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Rejoice and Shout: movie review

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A fan and collector of American music, Lauro is also the founder of a stock footage library that is home to more than 45,000 hours of vintage television clips, feature films, and newsreels. In 10 years he amassed more than 150 hours of gospel material. "Rejoice and Shout," which was directed by Lauro's frequent collaborator Don McGlynn, represents the cream of that footage.

And what footage! The point is made that gospel, as opposed to other forms of music, was recorded early, both on disc and on film, perhaps because it was considered "God's music" and therefore important to document. We hear a rare 78 r.p.m. record from 1902 of the Dinwiddie Colored Quartet, who traveled the country playing tent shows and black vaudeville, singing "Gabriel's Trumpet." Says Lauro: "This is about as close as you can get to the way it sounded during slavery days." Lauro and McGlynn understand, too, that these clips must be experienced whole. They let the music unfold in real time, not snippets.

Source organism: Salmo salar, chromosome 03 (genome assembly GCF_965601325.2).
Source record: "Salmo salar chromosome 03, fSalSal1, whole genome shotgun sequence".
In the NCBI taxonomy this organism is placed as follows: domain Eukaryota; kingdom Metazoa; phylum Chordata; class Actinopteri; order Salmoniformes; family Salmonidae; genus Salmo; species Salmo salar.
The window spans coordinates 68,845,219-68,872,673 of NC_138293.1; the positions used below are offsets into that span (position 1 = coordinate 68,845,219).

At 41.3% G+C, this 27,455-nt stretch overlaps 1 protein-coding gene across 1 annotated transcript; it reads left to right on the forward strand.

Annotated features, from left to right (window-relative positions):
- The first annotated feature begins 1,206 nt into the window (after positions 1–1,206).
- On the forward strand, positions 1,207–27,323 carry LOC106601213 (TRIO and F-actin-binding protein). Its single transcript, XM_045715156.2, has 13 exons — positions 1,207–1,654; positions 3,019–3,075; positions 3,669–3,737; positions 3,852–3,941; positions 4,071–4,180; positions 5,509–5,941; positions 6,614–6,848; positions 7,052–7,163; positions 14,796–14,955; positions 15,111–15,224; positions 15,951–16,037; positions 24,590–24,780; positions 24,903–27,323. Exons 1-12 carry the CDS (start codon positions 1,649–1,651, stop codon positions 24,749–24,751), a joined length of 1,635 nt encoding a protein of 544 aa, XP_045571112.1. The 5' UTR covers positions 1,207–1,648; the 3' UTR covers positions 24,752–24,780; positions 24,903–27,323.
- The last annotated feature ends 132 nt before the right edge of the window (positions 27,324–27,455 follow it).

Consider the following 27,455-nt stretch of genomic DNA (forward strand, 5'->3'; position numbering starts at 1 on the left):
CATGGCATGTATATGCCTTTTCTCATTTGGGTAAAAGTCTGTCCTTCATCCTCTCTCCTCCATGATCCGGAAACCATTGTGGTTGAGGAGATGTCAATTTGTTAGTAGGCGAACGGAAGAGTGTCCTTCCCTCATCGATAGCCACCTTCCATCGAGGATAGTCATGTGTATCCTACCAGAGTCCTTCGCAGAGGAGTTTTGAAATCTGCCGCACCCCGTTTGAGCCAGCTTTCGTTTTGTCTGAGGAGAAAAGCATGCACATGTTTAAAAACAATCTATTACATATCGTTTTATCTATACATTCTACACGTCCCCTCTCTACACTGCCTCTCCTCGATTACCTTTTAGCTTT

From a 1928 Fox Movietone newsreel, we see the fabled Norfolk Jubilee Quartet, taking a break from oyster shucking in Richmond, Va., singing "Do You Call That Religion." The Golden Gate Jubilee Quartet, from the 1930s, is shown mixing jazz elements into gospel, as Thomas A. Dorsey also did. The gospel historian Anthony Heilbut, interviewed in the film, remarks on how the Jubilee Quartet used their voices as instruments, and how you could always tell the difference on a recording between a white quartet and a black one. In the black quartets, each voice had an individual sound.

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